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auch bear Beat better bezieht Biron bring brother comes daughter death desire doth Duke Enter erklärt Exeunt Exit eyes fair father fear folgenden follow fool Ford für gebraucht gentle give grace hand hast hath head hear heart heaven hold honour John keep kind King lady Launce leave lesen live look lord Manche marry master mean mind Mistress never nicht night Pedro play poor pray present Proteus rest SCENE schon setzen sich Silvia Sinne speak Speed stand Steevens steht strange sweet tell thank thee thing thou thou art thought true unto Valentine wife woman Wort Wortspiel
Page 290 - I had, — but man is but a patched fool, if he will offer to say what methought I had. The eye of man hath not heard, the ear of man hath not seen, man's hand is not able to taste, his tongue to conceive, nor his heart to report, what my dream was.
Page 308 - If to do were as easy as to know what were good to do, chapels had been churches, and poor men's cottages princes' palaces. It is a good divine that follows his own instructions: I can easier teach twenty what were good to be done, than to be one of the twenty to follow mine own teaching.
Page 276 - Fetch me that flower ; the herb I show'd thee once : The juice of it on sleeping eyelids laid Will make or man or woman madly dote Upon the next live creature that it sees.
Page 8 - I' the commonwealth I would by contraries Execute all things ; for no kind of traffic Would I admit ; no name of magistrate ; Letters should not be known : riches, poverty, And use of service, none ; contract, succession, Bourn, bound of land, tilth, vineyard, none : No use of metal, corn, or wine, or oil : No occupation ; all men idle, all ; And women too ; but innocent and pure : No sovereignty : — Seb.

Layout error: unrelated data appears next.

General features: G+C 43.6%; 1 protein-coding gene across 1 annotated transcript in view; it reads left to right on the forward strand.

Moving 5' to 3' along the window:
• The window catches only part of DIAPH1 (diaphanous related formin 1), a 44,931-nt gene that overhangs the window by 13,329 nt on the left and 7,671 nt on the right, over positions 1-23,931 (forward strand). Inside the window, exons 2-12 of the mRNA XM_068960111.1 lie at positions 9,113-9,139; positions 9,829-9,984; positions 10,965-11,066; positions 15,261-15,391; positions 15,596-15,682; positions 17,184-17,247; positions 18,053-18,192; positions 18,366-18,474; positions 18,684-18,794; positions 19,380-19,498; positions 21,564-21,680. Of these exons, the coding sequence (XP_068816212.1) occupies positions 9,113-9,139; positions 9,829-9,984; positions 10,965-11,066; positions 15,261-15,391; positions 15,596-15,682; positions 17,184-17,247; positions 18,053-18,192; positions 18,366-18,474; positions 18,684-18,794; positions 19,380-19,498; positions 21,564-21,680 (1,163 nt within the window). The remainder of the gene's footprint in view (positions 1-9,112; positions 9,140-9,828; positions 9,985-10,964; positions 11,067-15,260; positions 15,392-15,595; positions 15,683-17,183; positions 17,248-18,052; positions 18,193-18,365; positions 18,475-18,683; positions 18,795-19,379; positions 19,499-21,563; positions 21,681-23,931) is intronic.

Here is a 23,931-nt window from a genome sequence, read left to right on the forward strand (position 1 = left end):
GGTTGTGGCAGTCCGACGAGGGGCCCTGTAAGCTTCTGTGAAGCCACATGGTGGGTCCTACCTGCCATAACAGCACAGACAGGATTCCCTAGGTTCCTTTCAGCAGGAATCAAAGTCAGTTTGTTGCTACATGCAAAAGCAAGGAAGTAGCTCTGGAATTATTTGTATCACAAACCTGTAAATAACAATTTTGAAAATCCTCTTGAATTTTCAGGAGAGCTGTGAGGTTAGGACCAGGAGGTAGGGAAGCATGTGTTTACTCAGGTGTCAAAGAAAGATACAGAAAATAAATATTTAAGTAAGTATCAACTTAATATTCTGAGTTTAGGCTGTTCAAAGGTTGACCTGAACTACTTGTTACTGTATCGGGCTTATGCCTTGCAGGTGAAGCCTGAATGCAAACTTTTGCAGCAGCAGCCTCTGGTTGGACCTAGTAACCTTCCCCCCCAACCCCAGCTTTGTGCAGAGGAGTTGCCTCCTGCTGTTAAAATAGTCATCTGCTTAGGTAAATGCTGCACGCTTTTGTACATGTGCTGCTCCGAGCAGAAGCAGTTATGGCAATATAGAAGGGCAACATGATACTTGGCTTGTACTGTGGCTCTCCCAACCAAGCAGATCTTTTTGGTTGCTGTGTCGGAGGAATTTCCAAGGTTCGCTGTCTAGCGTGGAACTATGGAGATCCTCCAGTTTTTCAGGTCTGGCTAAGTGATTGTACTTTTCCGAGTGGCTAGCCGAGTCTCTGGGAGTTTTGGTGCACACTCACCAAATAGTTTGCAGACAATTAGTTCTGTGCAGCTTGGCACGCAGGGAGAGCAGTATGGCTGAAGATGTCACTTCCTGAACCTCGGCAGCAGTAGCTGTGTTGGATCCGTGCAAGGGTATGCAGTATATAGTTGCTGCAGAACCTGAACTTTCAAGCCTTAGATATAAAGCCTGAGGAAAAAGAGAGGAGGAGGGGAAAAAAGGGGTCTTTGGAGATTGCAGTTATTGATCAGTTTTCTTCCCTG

Page 232 - Biron they call him ; but a merrier man, Within the limit of becoming mirth, I never spent an hour's talk withal : His eye begets occasion for his wit ; For every object that the one doth catch, The other turns to a mirth-moving jest; Which his fair tongue (conceit's expositor), Delivers in such apt and gracious words, That aged ears play truant at his tales, And younger hearings are quite ravished ; So sweet and voluble is his discourse.
Page 247 - But love, first learned in a lady's eyes, Lives not alone immured in the brain, But, with the motion of all elements, Courses as swift as thought in every power, And gives to every power a double power, Above their functions and their offices.
Page 3 - em. Caliban. I must eat my dinner. This island's mine, by Sycorax my mother, Which thou tak'st from me. When thou earnest first, Thou strok'dst me and mad'st much of me, wouldst give me Water with berries in't, and teach me how To name the bigger light, and how the less, That burn by day and night : and then I lov'd thee, And show'd thee all the qualities o' th' isle, The fresh springs, brine-pits, barren place and fertile.